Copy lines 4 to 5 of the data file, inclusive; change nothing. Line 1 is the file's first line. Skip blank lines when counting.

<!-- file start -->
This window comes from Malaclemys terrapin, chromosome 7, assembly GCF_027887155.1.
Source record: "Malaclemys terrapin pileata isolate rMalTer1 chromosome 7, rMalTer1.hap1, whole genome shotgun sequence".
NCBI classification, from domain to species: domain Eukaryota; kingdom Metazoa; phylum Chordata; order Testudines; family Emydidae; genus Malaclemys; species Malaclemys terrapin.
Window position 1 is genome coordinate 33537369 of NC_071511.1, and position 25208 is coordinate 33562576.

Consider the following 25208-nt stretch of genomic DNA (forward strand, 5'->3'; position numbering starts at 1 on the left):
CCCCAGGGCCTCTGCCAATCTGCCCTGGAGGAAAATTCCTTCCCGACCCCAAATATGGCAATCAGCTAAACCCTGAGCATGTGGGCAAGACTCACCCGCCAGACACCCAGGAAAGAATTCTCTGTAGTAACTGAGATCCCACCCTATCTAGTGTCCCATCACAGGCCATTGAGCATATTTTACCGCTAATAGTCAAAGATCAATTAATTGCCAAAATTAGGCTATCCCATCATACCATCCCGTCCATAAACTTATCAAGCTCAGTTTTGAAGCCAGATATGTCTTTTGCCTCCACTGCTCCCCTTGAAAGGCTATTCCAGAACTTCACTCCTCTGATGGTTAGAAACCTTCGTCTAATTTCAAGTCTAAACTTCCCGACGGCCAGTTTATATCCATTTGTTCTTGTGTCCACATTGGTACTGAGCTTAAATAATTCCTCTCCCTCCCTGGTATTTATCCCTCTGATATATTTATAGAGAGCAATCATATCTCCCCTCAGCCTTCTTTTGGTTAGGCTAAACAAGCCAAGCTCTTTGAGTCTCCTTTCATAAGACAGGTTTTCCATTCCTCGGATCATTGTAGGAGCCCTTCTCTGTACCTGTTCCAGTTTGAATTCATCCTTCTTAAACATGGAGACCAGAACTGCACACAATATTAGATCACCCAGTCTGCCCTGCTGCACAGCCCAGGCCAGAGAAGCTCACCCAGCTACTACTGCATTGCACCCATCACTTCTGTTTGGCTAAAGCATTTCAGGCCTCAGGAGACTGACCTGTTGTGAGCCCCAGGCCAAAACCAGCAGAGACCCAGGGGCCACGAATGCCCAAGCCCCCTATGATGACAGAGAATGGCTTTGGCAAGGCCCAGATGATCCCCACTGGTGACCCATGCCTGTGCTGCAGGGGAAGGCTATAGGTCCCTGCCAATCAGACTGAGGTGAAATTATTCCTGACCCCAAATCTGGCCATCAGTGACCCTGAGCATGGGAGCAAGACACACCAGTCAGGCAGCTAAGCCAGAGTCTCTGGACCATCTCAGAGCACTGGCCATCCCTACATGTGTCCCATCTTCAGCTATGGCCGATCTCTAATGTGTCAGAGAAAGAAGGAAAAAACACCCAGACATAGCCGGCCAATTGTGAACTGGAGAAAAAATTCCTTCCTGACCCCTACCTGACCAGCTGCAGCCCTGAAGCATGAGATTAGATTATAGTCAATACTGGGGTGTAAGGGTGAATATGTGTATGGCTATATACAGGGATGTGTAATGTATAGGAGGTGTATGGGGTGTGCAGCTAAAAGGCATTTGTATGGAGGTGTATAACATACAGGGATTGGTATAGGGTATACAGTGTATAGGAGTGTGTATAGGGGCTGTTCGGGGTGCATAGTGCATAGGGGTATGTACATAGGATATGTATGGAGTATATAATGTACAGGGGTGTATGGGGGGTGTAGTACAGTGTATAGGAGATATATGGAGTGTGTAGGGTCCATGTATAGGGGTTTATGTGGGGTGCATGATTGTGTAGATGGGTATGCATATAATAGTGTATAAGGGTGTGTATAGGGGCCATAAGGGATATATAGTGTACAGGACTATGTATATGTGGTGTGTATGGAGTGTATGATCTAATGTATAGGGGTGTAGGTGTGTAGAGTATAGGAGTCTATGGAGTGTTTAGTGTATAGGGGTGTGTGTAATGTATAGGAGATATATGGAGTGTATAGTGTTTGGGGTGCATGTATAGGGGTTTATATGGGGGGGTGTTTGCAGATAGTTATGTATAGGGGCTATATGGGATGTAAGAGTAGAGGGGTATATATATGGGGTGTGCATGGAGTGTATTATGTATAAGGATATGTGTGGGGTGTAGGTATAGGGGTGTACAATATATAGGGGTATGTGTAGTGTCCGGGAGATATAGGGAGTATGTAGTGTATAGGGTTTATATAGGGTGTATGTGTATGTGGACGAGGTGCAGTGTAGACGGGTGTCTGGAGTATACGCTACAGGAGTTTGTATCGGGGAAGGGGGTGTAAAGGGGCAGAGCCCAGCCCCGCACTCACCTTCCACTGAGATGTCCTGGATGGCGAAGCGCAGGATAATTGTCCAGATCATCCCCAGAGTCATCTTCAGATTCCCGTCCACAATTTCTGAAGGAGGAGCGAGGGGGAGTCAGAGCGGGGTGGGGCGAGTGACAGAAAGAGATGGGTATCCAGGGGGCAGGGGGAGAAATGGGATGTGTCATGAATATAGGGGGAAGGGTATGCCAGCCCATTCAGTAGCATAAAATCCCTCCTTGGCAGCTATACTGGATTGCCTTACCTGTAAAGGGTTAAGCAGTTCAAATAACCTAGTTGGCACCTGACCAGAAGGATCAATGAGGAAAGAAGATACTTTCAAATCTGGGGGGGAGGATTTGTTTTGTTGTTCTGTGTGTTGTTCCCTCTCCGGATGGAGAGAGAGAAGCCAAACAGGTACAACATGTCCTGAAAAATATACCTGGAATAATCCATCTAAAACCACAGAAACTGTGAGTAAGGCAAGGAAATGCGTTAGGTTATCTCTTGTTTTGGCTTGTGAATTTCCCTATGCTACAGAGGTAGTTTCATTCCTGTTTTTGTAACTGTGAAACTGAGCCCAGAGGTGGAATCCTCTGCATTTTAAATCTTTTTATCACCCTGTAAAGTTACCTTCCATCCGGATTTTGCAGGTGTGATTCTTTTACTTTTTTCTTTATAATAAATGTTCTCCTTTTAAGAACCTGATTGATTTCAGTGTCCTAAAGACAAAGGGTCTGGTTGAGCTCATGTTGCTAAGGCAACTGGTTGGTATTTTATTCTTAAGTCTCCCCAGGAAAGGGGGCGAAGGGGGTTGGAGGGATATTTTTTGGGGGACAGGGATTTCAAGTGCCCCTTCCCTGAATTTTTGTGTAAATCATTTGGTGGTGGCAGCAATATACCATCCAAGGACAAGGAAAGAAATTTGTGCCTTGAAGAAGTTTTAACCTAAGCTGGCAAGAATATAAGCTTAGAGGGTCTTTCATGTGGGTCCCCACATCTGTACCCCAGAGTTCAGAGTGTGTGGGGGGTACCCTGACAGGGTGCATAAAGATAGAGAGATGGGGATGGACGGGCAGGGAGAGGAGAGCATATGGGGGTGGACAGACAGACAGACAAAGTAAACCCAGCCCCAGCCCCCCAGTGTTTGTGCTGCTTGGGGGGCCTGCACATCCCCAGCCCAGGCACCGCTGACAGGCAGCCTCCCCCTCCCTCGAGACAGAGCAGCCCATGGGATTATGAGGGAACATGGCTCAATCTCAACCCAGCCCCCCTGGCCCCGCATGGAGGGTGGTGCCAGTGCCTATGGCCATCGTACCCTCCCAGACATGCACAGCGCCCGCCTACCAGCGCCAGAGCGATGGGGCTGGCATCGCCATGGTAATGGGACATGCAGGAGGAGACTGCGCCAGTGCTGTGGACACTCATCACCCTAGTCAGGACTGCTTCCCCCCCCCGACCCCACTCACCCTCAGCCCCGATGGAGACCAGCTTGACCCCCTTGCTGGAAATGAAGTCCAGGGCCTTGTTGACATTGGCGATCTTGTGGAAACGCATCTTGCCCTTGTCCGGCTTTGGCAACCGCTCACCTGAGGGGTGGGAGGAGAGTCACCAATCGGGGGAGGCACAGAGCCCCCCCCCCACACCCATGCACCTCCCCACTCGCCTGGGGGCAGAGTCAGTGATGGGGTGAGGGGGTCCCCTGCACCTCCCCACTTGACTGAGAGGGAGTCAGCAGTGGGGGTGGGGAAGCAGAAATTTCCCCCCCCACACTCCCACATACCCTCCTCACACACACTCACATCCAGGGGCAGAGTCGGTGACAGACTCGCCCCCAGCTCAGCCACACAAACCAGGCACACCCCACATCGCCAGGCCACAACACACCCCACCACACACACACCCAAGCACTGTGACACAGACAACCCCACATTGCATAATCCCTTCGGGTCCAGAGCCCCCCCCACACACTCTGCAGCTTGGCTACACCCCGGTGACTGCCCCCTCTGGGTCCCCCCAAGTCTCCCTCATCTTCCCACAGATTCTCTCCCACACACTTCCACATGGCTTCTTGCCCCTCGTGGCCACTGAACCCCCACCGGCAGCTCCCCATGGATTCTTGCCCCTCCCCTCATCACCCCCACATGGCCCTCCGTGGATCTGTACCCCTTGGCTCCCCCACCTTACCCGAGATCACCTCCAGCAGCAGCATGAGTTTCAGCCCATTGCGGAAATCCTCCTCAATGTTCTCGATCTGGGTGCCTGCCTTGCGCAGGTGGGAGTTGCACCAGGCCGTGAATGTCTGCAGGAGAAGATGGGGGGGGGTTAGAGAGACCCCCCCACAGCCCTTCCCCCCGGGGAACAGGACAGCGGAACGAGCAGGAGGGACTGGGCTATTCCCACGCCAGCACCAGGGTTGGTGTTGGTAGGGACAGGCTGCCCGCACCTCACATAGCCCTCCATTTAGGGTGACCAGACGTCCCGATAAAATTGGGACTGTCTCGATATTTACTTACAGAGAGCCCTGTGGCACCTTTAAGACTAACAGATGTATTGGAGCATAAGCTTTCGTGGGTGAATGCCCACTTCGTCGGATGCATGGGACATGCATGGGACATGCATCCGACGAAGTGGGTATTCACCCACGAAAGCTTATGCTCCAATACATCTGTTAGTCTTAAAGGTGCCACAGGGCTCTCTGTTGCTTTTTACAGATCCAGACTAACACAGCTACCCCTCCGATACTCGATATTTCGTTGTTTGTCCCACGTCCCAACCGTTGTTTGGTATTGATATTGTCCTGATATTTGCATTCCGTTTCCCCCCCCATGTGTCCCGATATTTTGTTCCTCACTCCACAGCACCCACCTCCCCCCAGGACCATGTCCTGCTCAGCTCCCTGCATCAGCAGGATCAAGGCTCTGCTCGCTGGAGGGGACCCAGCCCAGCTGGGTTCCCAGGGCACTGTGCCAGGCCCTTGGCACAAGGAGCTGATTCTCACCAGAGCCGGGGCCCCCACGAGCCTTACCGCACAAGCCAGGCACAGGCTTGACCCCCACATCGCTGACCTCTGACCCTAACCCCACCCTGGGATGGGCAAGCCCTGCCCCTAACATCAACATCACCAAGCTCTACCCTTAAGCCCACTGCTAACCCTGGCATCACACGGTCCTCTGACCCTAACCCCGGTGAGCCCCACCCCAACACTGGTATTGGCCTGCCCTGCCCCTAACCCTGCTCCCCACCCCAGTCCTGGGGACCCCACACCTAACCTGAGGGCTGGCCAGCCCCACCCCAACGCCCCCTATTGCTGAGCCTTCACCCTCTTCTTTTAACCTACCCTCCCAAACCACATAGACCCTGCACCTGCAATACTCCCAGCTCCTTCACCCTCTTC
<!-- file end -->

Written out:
Window position 1 is genome coordinate 33537369 of NC_071511.1, and position 25208 is coordinate 33562576.

Consider the following 25208-nt stretch of genomic DNA (forward strand, 5'->3'; position numbering starts at 1 on the left):